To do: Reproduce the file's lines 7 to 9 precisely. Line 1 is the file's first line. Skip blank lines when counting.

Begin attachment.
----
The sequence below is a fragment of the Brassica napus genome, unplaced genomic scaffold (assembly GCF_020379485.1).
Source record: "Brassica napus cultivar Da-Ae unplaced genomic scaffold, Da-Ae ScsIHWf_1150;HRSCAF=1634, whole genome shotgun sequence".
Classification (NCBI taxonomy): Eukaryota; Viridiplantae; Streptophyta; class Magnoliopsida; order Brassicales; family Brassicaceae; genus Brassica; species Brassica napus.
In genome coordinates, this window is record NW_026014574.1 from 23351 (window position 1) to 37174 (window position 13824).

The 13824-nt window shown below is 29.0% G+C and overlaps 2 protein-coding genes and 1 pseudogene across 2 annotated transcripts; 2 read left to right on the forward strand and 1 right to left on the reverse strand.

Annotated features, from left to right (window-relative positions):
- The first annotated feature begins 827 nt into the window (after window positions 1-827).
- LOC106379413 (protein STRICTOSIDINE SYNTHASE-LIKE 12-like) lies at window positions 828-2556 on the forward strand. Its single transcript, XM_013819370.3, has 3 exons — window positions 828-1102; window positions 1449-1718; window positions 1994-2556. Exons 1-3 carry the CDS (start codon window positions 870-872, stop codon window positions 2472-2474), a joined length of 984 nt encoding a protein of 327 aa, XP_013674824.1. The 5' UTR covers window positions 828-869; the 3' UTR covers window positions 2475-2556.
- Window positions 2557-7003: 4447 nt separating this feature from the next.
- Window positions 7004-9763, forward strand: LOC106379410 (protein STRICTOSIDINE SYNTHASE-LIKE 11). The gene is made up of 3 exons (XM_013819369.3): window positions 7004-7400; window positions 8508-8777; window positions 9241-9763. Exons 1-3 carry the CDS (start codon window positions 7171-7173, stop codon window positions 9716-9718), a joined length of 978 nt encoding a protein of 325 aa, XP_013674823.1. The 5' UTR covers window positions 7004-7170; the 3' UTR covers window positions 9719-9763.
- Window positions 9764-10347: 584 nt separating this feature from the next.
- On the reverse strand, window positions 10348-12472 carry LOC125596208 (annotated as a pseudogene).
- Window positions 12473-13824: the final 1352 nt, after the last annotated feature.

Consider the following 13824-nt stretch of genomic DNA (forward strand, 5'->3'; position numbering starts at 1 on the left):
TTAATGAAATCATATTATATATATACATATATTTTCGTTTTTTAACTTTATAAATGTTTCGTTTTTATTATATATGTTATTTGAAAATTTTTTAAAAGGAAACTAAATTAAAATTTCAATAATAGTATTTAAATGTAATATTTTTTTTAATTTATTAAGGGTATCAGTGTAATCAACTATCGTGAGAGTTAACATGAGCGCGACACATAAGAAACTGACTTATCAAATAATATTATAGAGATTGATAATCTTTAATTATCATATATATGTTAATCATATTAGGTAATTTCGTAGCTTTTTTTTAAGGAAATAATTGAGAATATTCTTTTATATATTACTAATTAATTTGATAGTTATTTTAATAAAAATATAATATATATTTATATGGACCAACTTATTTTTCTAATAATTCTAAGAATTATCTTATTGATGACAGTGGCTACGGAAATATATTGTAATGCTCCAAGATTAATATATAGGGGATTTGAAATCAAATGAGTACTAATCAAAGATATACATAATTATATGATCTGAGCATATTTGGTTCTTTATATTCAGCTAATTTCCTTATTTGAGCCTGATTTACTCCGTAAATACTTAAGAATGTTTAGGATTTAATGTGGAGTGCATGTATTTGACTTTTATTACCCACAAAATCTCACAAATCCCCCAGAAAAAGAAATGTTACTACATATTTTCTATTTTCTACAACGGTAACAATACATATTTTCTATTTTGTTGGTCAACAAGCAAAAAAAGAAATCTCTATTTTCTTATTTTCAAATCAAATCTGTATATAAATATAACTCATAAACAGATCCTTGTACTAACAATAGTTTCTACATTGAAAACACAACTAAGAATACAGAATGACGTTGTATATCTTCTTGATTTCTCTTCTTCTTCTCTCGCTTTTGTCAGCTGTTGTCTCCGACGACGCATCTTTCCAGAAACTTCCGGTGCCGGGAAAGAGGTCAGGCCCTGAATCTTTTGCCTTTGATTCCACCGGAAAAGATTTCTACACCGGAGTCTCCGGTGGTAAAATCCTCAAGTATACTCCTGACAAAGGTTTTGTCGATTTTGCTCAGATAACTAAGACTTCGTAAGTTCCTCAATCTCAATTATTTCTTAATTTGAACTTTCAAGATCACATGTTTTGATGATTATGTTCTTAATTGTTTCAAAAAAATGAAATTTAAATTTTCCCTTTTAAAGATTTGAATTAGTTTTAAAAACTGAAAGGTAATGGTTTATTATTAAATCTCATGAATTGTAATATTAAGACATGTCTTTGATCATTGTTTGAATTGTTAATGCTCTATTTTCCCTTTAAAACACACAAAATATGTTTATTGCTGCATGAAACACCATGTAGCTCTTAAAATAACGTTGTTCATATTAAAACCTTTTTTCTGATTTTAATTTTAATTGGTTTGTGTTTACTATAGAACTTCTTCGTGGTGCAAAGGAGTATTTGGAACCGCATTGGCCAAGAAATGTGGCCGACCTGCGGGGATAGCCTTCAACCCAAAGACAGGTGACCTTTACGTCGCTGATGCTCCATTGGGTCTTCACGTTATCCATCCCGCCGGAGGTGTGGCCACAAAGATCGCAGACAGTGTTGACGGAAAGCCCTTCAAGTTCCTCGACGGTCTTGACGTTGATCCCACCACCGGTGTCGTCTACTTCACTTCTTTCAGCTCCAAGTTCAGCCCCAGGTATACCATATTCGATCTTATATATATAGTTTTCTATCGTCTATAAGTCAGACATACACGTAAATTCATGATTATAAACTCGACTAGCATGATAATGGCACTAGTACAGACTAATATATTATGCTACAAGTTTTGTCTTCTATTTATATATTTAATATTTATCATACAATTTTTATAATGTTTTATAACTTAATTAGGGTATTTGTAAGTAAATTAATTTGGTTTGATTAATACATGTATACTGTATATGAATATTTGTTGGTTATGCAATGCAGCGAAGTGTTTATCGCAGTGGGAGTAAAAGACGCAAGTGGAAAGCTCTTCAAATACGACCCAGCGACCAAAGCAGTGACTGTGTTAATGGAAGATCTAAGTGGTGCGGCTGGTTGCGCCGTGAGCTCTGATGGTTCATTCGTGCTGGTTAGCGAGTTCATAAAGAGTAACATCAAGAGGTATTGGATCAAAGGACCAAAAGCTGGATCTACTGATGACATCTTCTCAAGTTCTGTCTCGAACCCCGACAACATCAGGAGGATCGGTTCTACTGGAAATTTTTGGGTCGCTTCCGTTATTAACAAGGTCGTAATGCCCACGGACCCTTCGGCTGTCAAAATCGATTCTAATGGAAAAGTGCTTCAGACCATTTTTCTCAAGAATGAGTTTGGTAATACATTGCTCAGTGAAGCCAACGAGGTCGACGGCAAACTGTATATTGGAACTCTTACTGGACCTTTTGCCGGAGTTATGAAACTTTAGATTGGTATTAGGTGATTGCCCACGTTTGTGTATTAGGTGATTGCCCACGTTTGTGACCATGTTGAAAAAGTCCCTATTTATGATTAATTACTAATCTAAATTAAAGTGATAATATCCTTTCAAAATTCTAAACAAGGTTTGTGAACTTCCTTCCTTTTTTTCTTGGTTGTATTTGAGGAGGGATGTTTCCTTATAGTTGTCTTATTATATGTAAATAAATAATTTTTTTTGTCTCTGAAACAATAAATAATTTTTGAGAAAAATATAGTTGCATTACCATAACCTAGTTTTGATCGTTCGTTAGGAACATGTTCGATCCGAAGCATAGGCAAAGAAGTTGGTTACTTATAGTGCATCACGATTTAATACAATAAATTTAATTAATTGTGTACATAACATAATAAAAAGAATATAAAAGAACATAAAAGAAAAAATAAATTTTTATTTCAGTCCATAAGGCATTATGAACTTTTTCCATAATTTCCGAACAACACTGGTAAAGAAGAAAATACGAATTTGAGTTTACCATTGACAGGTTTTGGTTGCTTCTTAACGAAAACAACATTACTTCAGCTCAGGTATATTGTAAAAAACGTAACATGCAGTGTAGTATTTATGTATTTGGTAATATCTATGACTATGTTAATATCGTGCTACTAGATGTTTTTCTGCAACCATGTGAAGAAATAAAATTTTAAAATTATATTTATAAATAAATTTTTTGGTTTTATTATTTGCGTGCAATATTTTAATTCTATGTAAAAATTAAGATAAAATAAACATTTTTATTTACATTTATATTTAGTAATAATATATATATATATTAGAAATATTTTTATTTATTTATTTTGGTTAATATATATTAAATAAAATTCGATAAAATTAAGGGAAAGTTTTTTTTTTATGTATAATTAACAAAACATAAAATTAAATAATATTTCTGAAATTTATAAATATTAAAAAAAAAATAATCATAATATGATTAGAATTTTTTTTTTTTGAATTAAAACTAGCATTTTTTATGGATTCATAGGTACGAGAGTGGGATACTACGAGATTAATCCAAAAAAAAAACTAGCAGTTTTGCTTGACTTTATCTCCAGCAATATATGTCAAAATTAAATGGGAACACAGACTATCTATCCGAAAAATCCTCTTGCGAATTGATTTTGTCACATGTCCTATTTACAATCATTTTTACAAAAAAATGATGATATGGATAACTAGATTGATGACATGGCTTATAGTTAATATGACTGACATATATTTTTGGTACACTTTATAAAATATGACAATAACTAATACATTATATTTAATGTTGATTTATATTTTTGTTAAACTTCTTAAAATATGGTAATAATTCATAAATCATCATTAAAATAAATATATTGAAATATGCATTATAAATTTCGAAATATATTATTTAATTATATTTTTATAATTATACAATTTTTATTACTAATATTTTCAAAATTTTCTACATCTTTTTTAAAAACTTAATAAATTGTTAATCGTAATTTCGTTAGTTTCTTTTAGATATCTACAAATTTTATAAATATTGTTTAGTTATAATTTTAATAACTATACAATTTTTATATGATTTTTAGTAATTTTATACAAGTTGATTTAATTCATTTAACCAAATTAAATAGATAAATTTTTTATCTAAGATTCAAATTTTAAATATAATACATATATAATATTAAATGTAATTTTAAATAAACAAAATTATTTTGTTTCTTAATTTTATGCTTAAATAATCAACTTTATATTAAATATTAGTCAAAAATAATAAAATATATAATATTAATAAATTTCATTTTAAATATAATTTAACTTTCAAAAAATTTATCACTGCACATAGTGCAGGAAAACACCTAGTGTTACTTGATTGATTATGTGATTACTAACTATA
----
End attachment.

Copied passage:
- The first annotated feature begins 827 nt into the window (after window positions 1-827).
- LOC106379413 (protein STRICTOSIDINE SYNTHASE-LIKE 12-like) lies at window positions 828-2556 on the forward strand. Its single transcript, XM_013819370.3, has 3 exons — window positions 828-1102; window positions 1449-1718; window positions 1994-2556. Exons 1-3 carry the CDS (start codon window positions 870-872, stop codon window positions 2472-2474), a joined length of 984 nt encoding a protein of 327 aa, XP_013674824.1. The 5' UTR covers window positions 828-869; the 3' UTR covers window positions 2475-2556.
- Window positions 2557-7003: 4447 nt separating this feature from the next.